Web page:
News Stories, 13 September 2012
JUBA, South Sudan, September 12 (UNHCR) – When the seasonal rains begin to subside, and roads become easier to travel, South Sudan could see an influx of new refugees from Sudan's Blue Nile and Southern Kordofan states.
The number of new arrivals could reach 30,000 by year's end, said George Okoth-Obbo, who directs UNHCR's Africa Bureau. Okoth-Obbo, speaking at a press briefing in Juba after a recent to four refugee camps near the country's northern border, called on humanitarian organizations to start planning for a surge in refugee arrivals in the coming months.
The numbers are already starting to climb. Since Monday, for example, more than 500 people have crossed the border from South Kordofan and made their way to Yida camp – up from an average of 70 people per day in late August.
Large numbers of refugees have been fleeing violence and food insecurity in Sudan's Blue Nile and Southern Kordofan states, where international humanitarian agencies have had limited to no access for months. Over 170,000 have sought protection in South Sudan since June 2011.
Okoth-Obbo surveyed the situation last week during a visit to four camps – Yusuf Batil, Gendrassa, Doro and Yida. He was accompanied by Stanlake Samkange, regional director for Eastern and Central Africa at the World Food Programme (WFP).
Okoth-Obbo and Samkange met with children under the age of five as well as pregnant and lactating mothers who are receiving supplemental food rations to prevent malnutrition. They also saw how community health and hygiene workers are moving throughout camps to refer refugees to medical services and teach improved hygiene practices to curb the spread of diseases.
"We have now seen with our own eyes how our efforts are saving lives and ensuring the safety of vulnerable refugees who have survived heart-wrenching and life-threatening situations but this is not 'mission accomplished'," Okoth-Obbo told reporters afterwards. "We still have a lot of work ahead of us to improve the health and well-being of refugees in South Sudan."
Samkange added that an extraordinary response is required by humanitarian actors in South Sudan, where refugees are arriving severely malnourished. "Refugees are arriving in very poor condition because of the distances they had to travel and the urgency with which they fled," he said.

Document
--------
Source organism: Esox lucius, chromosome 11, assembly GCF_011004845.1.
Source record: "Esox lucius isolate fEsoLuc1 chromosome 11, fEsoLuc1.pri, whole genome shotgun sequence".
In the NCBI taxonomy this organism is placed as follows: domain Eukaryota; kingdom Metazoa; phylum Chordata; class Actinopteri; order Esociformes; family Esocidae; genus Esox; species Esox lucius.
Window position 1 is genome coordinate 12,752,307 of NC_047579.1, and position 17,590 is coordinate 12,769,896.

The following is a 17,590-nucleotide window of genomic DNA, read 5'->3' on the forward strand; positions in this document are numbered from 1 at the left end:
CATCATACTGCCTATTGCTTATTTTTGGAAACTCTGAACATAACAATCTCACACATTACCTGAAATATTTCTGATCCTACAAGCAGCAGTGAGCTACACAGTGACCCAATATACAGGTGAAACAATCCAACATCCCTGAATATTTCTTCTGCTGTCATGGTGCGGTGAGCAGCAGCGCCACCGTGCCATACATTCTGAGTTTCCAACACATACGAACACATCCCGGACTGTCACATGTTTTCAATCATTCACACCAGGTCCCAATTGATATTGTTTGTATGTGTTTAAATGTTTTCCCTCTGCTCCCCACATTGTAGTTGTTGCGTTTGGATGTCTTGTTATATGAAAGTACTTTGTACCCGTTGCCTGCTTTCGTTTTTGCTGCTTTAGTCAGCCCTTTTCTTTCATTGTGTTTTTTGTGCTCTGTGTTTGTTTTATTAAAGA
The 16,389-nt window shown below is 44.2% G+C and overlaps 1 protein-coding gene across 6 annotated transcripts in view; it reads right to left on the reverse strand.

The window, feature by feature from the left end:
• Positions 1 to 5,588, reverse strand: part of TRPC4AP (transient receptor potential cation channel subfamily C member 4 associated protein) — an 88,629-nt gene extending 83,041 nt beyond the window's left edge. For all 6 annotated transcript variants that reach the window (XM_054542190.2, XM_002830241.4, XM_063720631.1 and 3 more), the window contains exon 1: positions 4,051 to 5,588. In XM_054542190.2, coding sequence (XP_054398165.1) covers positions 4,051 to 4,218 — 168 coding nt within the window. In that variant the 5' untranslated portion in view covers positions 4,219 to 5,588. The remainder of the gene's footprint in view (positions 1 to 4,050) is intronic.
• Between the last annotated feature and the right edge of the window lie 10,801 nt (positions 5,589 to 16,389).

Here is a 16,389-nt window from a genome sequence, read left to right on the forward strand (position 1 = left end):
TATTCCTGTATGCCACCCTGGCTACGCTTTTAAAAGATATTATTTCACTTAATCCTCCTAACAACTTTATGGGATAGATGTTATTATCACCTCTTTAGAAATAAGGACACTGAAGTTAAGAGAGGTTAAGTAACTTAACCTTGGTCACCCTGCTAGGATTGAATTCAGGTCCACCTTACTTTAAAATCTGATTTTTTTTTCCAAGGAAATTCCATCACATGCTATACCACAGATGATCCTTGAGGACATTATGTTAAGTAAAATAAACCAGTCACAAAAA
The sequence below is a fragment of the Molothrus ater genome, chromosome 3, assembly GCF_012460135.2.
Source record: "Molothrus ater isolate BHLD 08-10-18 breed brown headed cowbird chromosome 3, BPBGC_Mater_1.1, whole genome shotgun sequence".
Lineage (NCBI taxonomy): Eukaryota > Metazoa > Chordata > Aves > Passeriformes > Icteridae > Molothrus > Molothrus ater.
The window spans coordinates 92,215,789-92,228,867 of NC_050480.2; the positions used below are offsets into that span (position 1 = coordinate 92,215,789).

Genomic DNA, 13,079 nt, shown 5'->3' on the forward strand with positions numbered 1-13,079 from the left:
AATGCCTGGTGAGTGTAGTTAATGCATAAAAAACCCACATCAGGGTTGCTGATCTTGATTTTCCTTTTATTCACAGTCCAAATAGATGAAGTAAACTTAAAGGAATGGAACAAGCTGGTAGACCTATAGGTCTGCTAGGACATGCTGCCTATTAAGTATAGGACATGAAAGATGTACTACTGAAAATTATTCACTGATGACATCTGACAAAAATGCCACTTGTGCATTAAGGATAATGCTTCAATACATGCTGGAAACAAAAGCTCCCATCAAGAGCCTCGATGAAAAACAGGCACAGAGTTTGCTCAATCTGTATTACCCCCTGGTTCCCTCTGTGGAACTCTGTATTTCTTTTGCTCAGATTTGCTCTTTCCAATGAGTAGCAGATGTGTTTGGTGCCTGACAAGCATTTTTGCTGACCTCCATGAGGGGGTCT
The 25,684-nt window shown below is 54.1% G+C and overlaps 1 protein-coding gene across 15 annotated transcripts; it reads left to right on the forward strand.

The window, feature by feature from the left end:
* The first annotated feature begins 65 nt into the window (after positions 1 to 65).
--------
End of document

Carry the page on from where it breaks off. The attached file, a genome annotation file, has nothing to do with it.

During their visits to the camps, Okoth-Obbo and Samkange observed how UNHCR, WFP and other humanitarian agencies are working to meet the enormous needs of the refugees and to reverse alarming health and nutrition rates in the camp.
At a time when the rainy season is exacerbating the already poor health of the refugees, UNHCR is distributing relief items such as plastic sheeting, blankets, sleeping mats and mosquito nets to keep them safe, warm and dry.
Okoth-Obbo cautioned that despite the massive humanitarian response, the situation remains precarious. He said relief agencies must continue to work together to reverse unacceptably high rates of death and illness and improve access to clean water.
The logistical challenges in South Sudan are among the most difficult in the world. With many roads likely to remain flooded and impassable through the end of the year, humanitarian agencies like the UN refugee agency must airlift in their life-saving supplies and staff – a complex and costly undertaking.
Samkange added, "We are using all means available, including boats and aircraft to move food into the camps. We are pulling out all the stops to ensure that those in need get the food assistance they require."
Meanwhile, heavy rains in Maban County over the past few days have made access to Doro, Yusuf Batil and Gendrassa camps more difficult. Even so, UNHCR and a UNOPS (UN Office for Project Services) assessment team managed to reach the three camps, which collectively host about 89,500 refugees.
"We are intensifying efforts by calling in extra crews from private companies to complement UNOPS' work on the road" from Jamam to Gendrassa, said Mireille Girard, the refugee agency's representative for South Sudan. "With the current flooding in the Bunj area, these engineering teams will be overstretched in the coming weeks to secure vital humanitarian access and complete the all-important work of moving refugees to drier ground."
By Kathryn Mahoney in Juba, South Sudan